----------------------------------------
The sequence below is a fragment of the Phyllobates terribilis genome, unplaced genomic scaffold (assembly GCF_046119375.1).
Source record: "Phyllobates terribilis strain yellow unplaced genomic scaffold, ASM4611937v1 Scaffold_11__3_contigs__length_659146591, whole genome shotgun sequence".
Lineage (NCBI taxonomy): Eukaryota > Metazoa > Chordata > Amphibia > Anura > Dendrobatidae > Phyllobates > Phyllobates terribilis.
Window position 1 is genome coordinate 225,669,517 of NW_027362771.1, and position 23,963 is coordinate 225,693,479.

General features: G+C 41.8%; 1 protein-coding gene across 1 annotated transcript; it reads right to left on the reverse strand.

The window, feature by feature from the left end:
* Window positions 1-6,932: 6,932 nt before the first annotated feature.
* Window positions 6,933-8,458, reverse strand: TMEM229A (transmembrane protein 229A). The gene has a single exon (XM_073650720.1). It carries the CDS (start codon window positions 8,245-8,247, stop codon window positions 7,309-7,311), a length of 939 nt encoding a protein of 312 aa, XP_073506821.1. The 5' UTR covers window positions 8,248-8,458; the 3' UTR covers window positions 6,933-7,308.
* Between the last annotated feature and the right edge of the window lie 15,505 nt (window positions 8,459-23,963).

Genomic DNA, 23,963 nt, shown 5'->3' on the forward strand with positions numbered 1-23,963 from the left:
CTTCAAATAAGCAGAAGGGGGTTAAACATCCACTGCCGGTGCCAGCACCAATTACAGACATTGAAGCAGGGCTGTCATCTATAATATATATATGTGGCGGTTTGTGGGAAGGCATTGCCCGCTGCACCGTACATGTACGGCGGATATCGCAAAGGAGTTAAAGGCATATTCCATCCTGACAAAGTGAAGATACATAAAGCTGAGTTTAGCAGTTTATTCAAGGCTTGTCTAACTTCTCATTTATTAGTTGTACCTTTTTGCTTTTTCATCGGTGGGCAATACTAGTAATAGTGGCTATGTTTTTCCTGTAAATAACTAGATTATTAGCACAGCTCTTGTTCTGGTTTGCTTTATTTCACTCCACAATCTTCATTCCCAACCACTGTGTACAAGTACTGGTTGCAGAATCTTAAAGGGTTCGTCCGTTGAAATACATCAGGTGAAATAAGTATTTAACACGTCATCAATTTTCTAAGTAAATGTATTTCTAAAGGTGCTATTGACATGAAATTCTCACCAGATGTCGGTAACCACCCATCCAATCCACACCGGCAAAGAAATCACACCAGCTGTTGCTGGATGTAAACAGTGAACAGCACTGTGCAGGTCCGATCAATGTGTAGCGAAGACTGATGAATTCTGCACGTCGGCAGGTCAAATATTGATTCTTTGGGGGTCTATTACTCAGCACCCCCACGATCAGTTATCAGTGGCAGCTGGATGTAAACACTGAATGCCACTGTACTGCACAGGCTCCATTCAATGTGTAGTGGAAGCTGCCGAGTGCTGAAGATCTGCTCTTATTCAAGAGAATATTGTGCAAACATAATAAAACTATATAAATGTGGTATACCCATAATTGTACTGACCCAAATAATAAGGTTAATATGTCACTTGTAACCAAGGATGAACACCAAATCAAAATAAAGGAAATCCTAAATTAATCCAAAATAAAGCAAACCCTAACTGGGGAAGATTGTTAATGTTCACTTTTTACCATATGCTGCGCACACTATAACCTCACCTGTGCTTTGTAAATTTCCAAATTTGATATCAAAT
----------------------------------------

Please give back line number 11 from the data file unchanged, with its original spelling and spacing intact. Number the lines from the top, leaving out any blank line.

CTTCAAATAAGCAGAAGGGGGTTAAACATCCACTGCCGGTGCCAGCACCAATTACAGACATTGAAGCAGGGCTGTCATCTATAATATATATATGTGGCGGTTTGTGGGAAGGCATTGCCCGCTGCACCGTACATGTACGGCGGATATCGCAAAGGAGTTAAAGGCATATTCCATCCTGACAAAGTGAAGATACATAAAGCTGAGTTTAGCAGTTTATTCAAGGCTTGTCTAACTTCTCATTTATTAGTTGTACCTTTTTGCTTTTTCATCGGTGGGCAATACTAGTAATAGTGGCTATGTTTTTCCTGTAAATAACTAGATTATTAGCACAGCTCTTGTTCTGGTTTGCTTTATTTCACTCCACAATCTTCATTCCCAACCACTGTGTACAAGTACTGGTTGCAGAATCTTAAAGGGTTCGTCCGTTGAAATACATCAGGTGAAATAAGTATTTAACACGTCATCAATTTTCTAAGTAAATGTATTTCTAAAGGTGCTATTGACATGAAATTCTCACCAGATGTCGGTAACCACCCATCCAATCCACACCGGCAAAGAAATCACACCAGCTGTTGCTGGATGTAAACAGTGAACAGCACTGTGCAGGTCCGATCAATGTGTAGCGAAGACTGATGAATTCTGCACGTCGGCAGGTCAAATATTGATTCTTTGGGGGTCTATTACTCAGCACCCCCACGATCAGTTATCAGTGGCAGCTGGATGTAAACACTGAATGCCACTGTACTGCACAGGCTCCATTCAATGTGTAGTGGAAGCTGCCGAGTGCTGAAGATCTGCTCTTATTCAAGAGAATATTGTGCAAACATAATAAAACTATATAAATGTGGTATACCCATAATTGTACTGACCCAAATAATAAGGTTAATATGTCACTTGTAACCAAGGATGAACACCAAATCAAAATAAAGGAAATCCTAAATTAATCCAAAATAAAGCAAACCCTAACTGGGGAAGATTGTTAATGTTCACTTTTTACCATATGCTGCGCACACTATAACCTCACCTGTGCTTTGTAAATTTCCAAATTTGATATCAAAT